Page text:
Bacterial tubulin TubZ-Bt transitions between a two-stranded intermediate and a four-stranded filament upon GTP hydrolysis.Montabana, E.A., Agard, D.A.
(2014) Proc.Natl.Acad.Sci.USA 111: 3407-3412
- PubMed: 24550513
- DOI: 10.1073/pnas.1318339111
- Primary Citation of Related Structures:
- PubMed Abstract:
Cytoskeletal filaments form diverse superstructures that are highly adapted for specific functions. The recently discovered TubZ subfamily of tubulins is involved in type III plasmid partitioning systems, facilitating faithful segregation of low copy ...
Cytoskeletal filaments form diverse superstructures that are highly adapted for specific functions. The recently discovered TubZ subfamily of tubulins is involved in type III plasmid partitioning systems, facilitating faithful segregation of low copy-number plasmids during bacterial cell division. One such protein, TubZ-Bt, is found on the large pBtoxis plasmid in Bacillus thuringiensis, and interacts via its extended C terminus with a DNA adaptor protein TubR. Here, we use cryo-electron microscopy to determine the structure of TubZ-Bt filaments and light scattering to explore their mechanism of polymerization. Surprisingly, we find that the helical filament architecture is remarkably sensitive to nucleotide state, changing from two-stranded to four-stranded depending on the ability of TubZ-Bt to hydrolyze GTP. We present pseudoatomic models of both the two- and four-protofilament forms based on cryo-electron microscopy reconstructions (10.8 Å and 6.9 Å, respectively) of filaments formed under different nucleotide states. These data lead to a model in which the two-stranded filament is a necessary intermediate along the pathway to formation of the four-stranded filament. Such nucleotide-directed structural polymorphism is to our knowledge an unprecedented mechanism for the formation of polar filaments.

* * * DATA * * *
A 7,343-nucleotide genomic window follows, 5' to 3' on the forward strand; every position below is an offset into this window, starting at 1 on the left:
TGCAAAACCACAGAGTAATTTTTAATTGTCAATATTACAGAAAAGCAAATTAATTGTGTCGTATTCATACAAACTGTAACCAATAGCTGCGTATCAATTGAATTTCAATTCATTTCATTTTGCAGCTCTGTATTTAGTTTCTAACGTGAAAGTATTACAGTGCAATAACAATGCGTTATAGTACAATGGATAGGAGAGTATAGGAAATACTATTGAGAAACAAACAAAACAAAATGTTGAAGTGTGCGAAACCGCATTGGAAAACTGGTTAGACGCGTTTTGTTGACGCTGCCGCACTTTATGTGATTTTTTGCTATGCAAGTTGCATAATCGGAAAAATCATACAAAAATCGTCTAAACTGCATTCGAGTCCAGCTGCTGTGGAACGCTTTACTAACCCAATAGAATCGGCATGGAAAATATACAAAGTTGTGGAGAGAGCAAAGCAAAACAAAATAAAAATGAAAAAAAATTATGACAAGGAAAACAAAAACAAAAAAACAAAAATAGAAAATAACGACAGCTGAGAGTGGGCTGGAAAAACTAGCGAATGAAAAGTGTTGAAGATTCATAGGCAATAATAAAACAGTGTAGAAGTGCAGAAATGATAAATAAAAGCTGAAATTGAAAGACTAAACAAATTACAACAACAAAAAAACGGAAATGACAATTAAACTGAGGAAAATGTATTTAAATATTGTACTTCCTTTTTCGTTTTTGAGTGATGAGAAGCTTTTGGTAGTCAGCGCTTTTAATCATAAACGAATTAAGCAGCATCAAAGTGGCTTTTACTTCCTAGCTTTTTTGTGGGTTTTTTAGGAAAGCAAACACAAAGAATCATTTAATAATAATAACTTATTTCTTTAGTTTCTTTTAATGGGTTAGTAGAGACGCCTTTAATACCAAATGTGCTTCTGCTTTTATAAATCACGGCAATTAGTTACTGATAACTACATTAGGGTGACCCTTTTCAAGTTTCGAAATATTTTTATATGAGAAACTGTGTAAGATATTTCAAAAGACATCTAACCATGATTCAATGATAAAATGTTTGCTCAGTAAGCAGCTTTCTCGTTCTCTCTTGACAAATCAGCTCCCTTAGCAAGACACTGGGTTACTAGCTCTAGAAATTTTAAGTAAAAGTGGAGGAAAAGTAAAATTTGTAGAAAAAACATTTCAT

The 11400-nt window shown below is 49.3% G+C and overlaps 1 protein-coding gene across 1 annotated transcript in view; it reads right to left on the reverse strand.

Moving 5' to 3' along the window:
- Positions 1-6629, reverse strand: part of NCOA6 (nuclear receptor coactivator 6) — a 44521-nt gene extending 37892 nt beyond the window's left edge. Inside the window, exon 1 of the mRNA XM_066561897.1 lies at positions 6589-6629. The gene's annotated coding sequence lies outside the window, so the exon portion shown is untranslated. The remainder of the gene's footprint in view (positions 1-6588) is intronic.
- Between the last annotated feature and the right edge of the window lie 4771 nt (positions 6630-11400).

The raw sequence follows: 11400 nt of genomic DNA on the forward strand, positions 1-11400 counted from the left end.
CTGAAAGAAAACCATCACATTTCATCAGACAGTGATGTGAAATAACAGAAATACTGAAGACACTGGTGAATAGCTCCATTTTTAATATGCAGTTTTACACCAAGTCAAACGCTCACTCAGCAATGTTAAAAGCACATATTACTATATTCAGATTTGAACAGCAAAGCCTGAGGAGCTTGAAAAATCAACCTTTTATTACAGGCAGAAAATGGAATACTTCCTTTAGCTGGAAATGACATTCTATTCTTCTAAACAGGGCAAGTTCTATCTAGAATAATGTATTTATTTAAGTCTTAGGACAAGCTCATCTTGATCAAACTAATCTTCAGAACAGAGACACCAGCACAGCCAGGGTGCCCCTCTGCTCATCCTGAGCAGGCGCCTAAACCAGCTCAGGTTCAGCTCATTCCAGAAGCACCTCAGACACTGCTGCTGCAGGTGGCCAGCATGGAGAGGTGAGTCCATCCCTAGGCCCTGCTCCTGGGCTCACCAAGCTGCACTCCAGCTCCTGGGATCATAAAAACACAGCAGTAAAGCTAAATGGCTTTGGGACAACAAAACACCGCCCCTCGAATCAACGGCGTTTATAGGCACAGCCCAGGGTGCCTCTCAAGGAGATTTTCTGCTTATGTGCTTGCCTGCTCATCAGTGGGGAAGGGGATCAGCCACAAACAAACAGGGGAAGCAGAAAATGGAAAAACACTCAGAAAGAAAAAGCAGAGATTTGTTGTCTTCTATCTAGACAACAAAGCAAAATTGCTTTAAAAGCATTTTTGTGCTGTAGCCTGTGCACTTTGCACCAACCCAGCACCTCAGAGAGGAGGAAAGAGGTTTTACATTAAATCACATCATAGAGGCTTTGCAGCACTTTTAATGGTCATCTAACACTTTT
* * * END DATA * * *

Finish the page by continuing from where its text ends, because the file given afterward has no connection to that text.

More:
Department of Biochemistry and Biophysics, and Howard Hughes Medical Institute, University of California, San Francisco, CA 94158.